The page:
The Biden administration on Wednesday unveiled new proposals to improve and expand student loan relief programs by attempting to make it easier for borrowers who were defrauded by for-profit schools, those who are permanently disabled and public servants to benefit from loan forgiveness, building on previous efforts to tackle what it calls a “broken” system.
The White House wants to get rid of limits on when some borrowers can file loan cancellation claims, and allow them to file group claims, if their school closes or if they were taken advantage of by a for-profit school.
The proposals, laid out by the Department of Education, included a rule that would block schools from making borrowers sign agreements to resolve disputes through arbitration instead of class-action lawsuits.
If adopted, the new regulations would “protect borrowers and save them time, money, and frustration,” while also holding “colleges responsible for wrongdoing,” the Department of Education said in a statement.
The White House also wants to make it easier for borrowers working in public service—who are eligible for debt forgiveness after at least 10 years of loan payments—to access loan relief, allowing more payments to qualify for the federal program, including partial, lump sum and late payments, as well as creating a process to reconsider borrowers whose applications were denied.
Another new rule aims to ensure more borrowers who are permanently disabled and unable to work receive student loan relief by expanding eligibility criteria to include more types of disability recognized by the Social Security Administration and allowing borrowers to submit a broader range of documents to show proof of their disability.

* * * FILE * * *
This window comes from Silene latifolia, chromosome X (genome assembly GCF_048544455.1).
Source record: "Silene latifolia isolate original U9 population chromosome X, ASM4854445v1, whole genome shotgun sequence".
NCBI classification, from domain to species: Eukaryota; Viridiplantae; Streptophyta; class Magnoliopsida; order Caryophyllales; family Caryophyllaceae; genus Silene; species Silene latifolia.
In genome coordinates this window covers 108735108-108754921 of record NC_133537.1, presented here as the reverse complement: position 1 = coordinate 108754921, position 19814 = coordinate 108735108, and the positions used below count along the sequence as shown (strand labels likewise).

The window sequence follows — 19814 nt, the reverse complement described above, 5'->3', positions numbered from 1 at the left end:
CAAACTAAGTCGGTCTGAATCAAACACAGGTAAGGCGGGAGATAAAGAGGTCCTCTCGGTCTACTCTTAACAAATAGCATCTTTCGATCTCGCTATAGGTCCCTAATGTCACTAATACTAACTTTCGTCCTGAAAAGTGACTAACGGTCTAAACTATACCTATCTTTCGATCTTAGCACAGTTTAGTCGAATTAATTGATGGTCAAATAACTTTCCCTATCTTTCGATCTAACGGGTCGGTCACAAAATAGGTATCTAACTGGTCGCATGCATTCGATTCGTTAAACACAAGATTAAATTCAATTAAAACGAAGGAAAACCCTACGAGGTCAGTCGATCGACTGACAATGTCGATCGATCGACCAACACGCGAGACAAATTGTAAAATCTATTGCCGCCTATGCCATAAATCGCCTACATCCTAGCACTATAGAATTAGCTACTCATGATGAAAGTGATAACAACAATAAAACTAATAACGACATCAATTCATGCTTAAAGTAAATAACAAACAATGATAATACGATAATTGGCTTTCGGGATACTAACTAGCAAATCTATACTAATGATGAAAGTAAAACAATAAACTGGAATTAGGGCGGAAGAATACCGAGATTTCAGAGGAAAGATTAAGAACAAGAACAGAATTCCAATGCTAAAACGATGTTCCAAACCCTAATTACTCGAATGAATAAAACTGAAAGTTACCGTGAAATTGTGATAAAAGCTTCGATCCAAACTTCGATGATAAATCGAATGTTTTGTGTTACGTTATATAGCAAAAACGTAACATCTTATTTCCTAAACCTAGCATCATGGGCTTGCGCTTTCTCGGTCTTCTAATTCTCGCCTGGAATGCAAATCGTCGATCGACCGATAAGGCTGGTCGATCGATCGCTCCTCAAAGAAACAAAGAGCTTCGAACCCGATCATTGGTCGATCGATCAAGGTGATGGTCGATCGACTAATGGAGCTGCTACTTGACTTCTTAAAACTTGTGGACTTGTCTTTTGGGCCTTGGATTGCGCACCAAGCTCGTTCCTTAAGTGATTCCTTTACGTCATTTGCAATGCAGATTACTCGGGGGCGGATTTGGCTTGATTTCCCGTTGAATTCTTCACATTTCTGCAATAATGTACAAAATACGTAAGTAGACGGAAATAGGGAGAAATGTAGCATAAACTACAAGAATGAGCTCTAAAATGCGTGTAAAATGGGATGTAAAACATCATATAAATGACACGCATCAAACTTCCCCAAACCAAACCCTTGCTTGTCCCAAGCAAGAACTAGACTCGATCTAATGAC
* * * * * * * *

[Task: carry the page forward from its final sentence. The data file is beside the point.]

Student loan relief should not be “so hard to get that borrowers never actually benefit” from it, Education Secretary Miguel Cardona said in a statement, adding the White House was determined to create a more “accessible, affordable and accountable student loan system.”The new regulations are a part of broader efforts by the administration to make improvements to the student loan system. They come after the White House announced last month it would forgive $6 billion in student loans for some 200,000 borrowers who sued the government in 2019 over claims they were defrauded by their colleges—nearly all of which were for-profit schools—as a part of a settlement agreement. The updated rules also come as the Biden administration is under mounting pressure to take a much bigger step to address student debt relief by forgiving a much larger amount of loans for all federal borrowers. Biden told reporters two weeks ago he was close to reaching a decision on federal loan forgiveness, and reportedly may cancel $10,000 for all borrowers who earn less than $150,000 a year.